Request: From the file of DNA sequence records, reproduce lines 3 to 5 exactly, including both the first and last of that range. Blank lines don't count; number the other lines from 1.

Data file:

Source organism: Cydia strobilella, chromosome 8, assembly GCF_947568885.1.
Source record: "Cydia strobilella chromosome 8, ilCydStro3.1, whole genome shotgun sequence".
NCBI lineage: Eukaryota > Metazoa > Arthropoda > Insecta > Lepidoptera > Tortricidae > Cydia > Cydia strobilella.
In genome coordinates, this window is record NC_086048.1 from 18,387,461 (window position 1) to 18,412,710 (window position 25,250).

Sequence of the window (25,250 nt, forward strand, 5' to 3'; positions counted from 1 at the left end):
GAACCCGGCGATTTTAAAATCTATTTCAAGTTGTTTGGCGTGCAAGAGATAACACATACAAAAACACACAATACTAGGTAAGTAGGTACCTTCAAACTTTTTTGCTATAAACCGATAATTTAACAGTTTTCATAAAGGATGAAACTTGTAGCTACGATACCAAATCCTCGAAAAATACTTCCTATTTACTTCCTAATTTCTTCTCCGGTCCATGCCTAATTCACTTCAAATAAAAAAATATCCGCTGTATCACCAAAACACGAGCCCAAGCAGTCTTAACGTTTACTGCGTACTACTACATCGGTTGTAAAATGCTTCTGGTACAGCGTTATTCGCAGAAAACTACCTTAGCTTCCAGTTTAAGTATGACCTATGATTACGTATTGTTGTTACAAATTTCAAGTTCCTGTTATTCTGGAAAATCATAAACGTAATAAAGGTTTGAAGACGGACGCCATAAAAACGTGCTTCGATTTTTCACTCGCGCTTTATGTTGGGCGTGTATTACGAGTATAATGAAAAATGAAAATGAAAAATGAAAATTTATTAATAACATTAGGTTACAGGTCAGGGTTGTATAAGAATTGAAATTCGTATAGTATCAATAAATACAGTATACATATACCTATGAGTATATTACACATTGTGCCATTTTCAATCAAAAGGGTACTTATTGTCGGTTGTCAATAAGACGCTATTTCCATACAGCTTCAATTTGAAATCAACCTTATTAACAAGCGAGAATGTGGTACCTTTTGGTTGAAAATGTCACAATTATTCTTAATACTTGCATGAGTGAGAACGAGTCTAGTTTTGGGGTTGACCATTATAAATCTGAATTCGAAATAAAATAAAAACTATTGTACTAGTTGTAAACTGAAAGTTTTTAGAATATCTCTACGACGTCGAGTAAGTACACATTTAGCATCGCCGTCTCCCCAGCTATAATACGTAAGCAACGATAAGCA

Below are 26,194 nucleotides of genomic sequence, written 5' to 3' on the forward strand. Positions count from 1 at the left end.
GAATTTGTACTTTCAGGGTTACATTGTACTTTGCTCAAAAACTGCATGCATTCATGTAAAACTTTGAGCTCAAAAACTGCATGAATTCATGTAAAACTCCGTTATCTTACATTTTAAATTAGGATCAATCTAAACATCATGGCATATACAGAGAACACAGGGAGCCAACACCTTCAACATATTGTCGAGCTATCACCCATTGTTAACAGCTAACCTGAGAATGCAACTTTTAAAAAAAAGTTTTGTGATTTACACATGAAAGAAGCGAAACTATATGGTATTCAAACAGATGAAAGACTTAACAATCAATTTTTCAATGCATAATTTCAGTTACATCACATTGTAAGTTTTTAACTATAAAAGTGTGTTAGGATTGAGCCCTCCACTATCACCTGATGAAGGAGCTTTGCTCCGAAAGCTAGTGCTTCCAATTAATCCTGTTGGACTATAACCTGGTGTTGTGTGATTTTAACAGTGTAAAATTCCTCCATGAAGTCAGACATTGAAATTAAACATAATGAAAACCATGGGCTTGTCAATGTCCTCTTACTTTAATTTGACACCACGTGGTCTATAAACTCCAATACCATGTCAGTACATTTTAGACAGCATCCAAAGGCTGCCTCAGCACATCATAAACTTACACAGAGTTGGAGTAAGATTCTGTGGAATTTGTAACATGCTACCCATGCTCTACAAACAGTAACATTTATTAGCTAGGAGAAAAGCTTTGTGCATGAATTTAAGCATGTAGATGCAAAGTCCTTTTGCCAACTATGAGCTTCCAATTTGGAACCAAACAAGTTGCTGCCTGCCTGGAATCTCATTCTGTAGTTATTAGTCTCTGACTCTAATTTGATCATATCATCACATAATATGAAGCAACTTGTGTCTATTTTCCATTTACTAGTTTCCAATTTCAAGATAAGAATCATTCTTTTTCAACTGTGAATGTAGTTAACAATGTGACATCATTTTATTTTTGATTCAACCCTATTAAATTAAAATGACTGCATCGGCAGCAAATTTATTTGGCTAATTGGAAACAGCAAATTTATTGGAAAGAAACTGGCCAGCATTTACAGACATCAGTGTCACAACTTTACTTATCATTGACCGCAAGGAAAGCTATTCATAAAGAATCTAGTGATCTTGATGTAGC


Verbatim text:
NCBI lineage: Eukaryota > Metazoa > Arthropoda > Insecta > Lepidoptera > Tortricidae > Cydia > Cydia strobilella.
In genome coordinates, this window is record NC_086048.1 from 18,387,461 (window position 1) to 18,412,710 (window position 25,250).

Sequence of the window (25,250 nt, forward strand, 5' to 3'; positions counted from 1 at the left end):